Early this spring I won a copy of Bunny’s Book Club and have fallen in love!

As an advocate for children’s literacy, I love any book that entices young readers to jump into the world of literature. Bunny’s Book Club hits the sweet spot.

Who doesn’t want to be a part of a secret club? A library club? Anyone who LOVES books, that’s who!

IMG_0898

Bunny loves books and allows his imagination to run full reign as he listens to books being read aloud during outside story time. When summer ends Bunny is left with no other option. He has to figure out a way to get to all of those books.

Bunny finds a unique entrance to the library, where he ‘checks out’ books and reads to his heart’s content.

One by one, Bunny’s friends come looking to find out where he has been. And slowly, Bunny’s book club is formed.

Readers will love the enchanting illustrations and engaging story found in Bunny’s Book Club. This is the perfect picture book for librarians, teachers, and parents to read to young readers. Older readers will want full control of the pages.

And who knows? Maybe somebunny will begin their own book club!

Thanks, Annie and Tatjana, for such a lovely book. Hugging my book!

IMG_1234

What great summer reads have you discovered?

P.S. I just discovered that I’ve already blogged about this lovely picture book. I just can’t help myself!


2 Comments

Book Study in an RV

IMG_3471

Towers of picture books fill the RV. Places to sit are scarce. Tensions run high as we juggle in order to sit. Who will best survive the picture book project – him or her?

 

A Haiku

Space so in demand

but research is required;

Will the table hold?

 

A Haiku about Read for Research Month

by Angie Quantrell

IMG_3470


Leave a comment

Bunny’s Book Club

IMG_3407

Look what came in the mail!

Bunny’s Book Club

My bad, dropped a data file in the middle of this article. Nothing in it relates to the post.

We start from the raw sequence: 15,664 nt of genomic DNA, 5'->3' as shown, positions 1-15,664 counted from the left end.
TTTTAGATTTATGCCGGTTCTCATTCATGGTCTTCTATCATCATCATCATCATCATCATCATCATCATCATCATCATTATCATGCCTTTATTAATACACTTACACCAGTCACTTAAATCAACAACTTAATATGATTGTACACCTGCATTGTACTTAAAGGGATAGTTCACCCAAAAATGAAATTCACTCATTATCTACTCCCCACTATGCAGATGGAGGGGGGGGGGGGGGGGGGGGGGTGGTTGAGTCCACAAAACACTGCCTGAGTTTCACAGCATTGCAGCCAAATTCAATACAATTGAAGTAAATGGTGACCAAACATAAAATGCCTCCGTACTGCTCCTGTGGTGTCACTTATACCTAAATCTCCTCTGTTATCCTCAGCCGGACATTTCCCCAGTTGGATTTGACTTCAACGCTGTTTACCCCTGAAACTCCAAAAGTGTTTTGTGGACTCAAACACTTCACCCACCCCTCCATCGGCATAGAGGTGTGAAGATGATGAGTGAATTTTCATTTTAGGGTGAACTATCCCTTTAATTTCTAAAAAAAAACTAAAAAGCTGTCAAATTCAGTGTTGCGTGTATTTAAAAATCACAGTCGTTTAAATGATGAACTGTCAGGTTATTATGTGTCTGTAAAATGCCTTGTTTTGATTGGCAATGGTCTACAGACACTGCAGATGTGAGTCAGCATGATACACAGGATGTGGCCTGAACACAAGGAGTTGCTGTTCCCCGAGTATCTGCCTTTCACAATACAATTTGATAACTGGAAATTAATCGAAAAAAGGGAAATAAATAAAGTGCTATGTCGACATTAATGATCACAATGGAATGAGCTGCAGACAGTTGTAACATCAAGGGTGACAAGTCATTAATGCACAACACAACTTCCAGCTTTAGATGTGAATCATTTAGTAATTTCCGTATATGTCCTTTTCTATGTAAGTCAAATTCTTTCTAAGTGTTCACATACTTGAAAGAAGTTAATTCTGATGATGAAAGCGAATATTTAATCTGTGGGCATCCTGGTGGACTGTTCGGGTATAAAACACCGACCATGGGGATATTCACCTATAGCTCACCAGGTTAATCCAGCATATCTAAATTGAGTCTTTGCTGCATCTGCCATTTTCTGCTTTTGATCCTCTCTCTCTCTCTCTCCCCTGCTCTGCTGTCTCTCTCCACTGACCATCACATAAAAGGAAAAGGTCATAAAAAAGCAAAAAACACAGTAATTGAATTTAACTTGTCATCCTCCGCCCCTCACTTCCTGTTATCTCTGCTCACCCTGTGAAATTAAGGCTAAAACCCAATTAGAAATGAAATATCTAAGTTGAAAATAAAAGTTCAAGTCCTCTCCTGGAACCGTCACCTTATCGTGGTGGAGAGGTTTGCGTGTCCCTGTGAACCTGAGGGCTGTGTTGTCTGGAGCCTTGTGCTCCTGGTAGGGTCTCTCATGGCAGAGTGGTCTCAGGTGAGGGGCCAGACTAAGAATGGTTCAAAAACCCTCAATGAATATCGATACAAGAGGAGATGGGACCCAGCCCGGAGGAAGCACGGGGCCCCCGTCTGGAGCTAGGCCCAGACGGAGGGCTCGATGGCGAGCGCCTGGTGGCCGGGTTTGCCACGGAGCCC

Written by Annie Silvestro

Illustrated by Tatiana Mai-Wyss

(Doubleday, 2017)

Bunny’s Book Club is an adorable book about a bunny who loves books. Bunny LOVES books enough to find a way to get them from the library, though in a nontraditional way. Since I LOVE books, I sometimes feel like Bunny and stockpile books for later reading. A bag or nightstand without a book is dire indeed!

Not that I would go the same extremes Bunny did to get books. But I would love to enjoy a book club with my friends, hot tea, and mountains of books.

Thank you, KIDLIT 411 and Annie Silvestro! This is a beautiful book and I know it will be personally treasured and my grands will adore it. They might even try to borrow it for their own book hoards.

IMG_3408


Leave a comment

Storystorm Day 22: “The Best Ideas Pop Up” by Keith Allen

by Keith Allen As a kid, I loved building things out of cardboard, whether it was a spaceship for the very first mission to Saturn or a fortified castle to keep out the fire-breathing dragons. That…

Source: Storystorm Day 22: “The Best Ideas Pop Up” by Keith Allen

This is much more sophisticated than the pop-up books I used to make for my son out of lawn mower catalogs and construction paper. Way to go!


Leave a comment

Storystorm Day 18: “Bake it Up, Shake it Up” by Veronica Bartles

by Veronica Bartles When Tara asked me to write a blog post for Storystorm about Inspiration, I knew this would be my Finest Achievement Ever. I’m so excited to share with you my brilliant, awe-ins…

Source: Storystorm Day 18: “Bake it Up, Shake it Up” by Veronica Bartles

Mentor texts? Fractured fairy tales? I want to do one of these! Love it!


Leave a comment

Storystorm Day 13: “The Mock Caldecott Awards” by Colby Sharp

by Colby Sharp One of my favorite things to do with my students is a Mock Caldecott unit. Each year, my friend Mr. Schu and I select 20 books for the study. Mr. Schu posts the list on his blog with…

Source: Storystorm Day 13: “The Mock Caldecott Awards” by Colby Sharp

Teachers! This is a great idea to do with students. Librarians, you could probably adjust and do the same activity. Readers – who wouldn’t want to be in on the decision making for the Mock Caldecott Awards? Pick me, pick me!


Leave a comment

School’s First Day of School ~ Picture Book & KID KANDY

This is the perfect book for back-to-school!

by Angie Quantrell @AngieQuantrell

School’s First Day of School

By Adam Rex

Pictures by Christian Robinson

(Roaring Brook Press, 2016)

School was new.